Classical Gustav Leonhardt Wigmore Hall, London

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The Independent Culture
Gustav Leonhardt's patrician demeanour and Calvinistic refusal to indulge his ego run contrary to the common trend for keyboard players to emulate performing seals. And yet he has the power to transfix an audience, as he did throughout his Wigmore Hall recital, without the need for gratuitous showmanship or wild musical gestures. Austerity and sobriety are the names of his particular performing game, tempered by a compelling mix of passion and commitment to the broad repertoire within his command.

Whatever the expressive limitations of the harpsichord, Leonhardt has found a way of bringing the instrument to life. In Henri Dumont's Allemande grave, for example, the clarity of his articulation highlighted individual themes to register as they might if performed on a piano. Elsewhere he successfully introduced light and shade into the most dense of contrapuntal textures, memorably so in Froberger's Ricercar No II and the opening movement of Matthias Weckmann's Partita in B minor.

It is tempting to conjecture that Louis Couperin would have been glad to accept Leonhardt among his pupils, such was the graceful ease with which he recreated the Frenchman's music. His account of the Suite in A minor was distinguished by its rhythmic ebb and flow, subtle, refined and entirely without mannerism, and by the ideal balance of speeds chosen for successive movements. Leonhardt gave a comparably eloquent, daringly slow reading of Couperin's hypnotic Tombeau de Monsieur de Blancrocher, a work composed in honour of the unfortunate victim of an accident involving too much wine and a steep flight of stairs.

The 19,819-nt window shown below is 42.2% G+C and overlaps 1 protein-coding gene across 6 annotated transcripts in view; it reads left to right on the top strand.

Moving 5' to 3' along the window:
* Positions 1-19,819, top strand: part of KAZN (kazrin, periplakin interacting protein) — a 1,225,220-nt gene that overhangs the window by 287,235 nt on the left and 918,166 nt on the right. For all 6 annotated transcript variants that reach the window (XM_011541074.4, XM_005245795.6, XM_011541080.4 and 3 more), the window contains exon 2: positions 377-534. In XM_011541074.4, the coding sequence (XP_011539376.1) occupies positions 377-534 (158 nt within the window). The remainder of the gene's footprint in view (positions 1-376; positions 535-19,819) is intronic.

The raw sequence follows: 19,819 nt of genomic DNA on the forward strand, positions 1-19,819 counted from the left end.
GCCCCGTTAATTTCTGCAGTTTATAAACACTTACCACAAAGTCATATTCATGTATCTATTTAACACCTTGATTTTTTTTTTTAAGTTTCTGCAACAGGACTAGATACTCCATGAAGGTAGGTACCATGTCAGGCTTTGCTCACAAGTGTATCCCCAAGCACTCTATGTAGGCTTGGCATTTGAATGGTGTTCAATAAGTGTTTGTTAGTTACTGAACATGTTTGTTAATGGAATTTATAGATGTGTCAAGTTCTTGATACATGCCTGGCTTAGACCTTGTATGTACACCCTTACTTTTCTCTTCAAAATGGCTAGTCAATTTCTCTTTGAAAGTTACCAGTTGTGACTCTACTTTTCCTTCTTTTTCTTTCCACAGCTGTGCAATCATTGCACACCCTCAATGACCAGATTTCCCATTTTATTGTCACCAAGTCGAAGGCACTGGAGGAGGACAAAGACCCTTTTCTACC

Among the keyboard works of Matthias Weckmann, a pupil of the great Heinrich Schutz, stand several genuine virtuoso pieces, including a brisk, tempestuous Toccata in E minor, improvisatory in style and full of striking contrasts. Here Leonhardt's pristine fingering and unflagging rhythmic energy transformed what could so easily be presented as a rather empty keyboard exercise into a compelling, intensely dramatic work.

Weckmann enjoyed a close friendship with Johann Jacob Froberger, one of the 17th century's most cosmopolitan and influential keyboard composers. He made his name at the Viennese court of Emperor Ferdinand III, whose patronage enabled him to study with Frescobaldi in Rome. The suitably bleak, tormented harmonies and fractured melodic line of Froberger's Lamentation, written in 1657 to mark Ferdinand's death, inspired Leonhardt's finest playing. There was a disturbing, other-worldly chill in his apparent empathy with the work's sombre progress, delivered as if he were improvising at a memorial service for the deceased.

The second half of the programme was given over to a series of flamboyant character pieces by the Forqueray family, father Antoine and son Jean- Baptiste. Leonhardt's stately, almost pompous treatment of Le Regente neatly recalled its intended subject, Philippe d'Orleans, regent during Louis XV's minority; likewise, the warmth and affection of Antoine Forqueray's tribute to a certain Dr Tronchin was delicately expressed. The keyboard wizardry required and supplied for Jean-Baptiste's L'Angrave was finally bettered in his father's La Morangis, with Leonhardt offering a model of stylish, characterful playing.